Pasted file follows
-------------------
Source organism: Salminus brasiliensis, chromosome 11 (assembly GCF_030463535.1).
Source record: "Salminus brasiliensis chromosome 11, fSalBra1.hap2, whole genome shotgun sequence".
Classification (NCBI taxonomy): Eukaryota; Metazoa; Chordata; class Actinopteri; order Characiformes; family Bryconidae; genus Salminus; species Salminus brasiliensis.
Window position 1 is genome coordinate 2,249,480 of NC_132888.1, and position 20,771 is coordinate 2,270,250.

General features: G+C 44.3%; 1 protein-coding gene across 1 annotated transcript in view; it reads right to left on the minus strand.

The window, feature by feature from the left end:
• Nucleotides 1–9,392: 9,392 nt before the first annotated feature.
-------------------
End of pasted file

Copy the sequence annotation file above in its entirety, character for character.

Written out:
Source organism: Salminus brasiliensis, chromosome 11 (assembly GCF_030463535.1).
Source record: "Salminus brasiliensis chromosome 11, fSalBra1.hap2, whole genome shotgun sequence".
Classification (NCBI taxonomy): Eukaryota; Metazoa; Chordata; class Actinopteri; order Characiformes; family Bryconidae; genus Salminus; species Salminus brasiliensis.
Window position 1 is genome coordinate 2,249,480 of NC_132888.1, and position 20,771 is coordinate 2,270,250.

General features: G+C 44.3%; 1 protein-coding gene across 1 annotated transcript in view; it reads right to left on the minus strand.

The window, feature by feature from the left end:
• Nucleotides 1–9,392: 9,392 nt before the first annotated feature.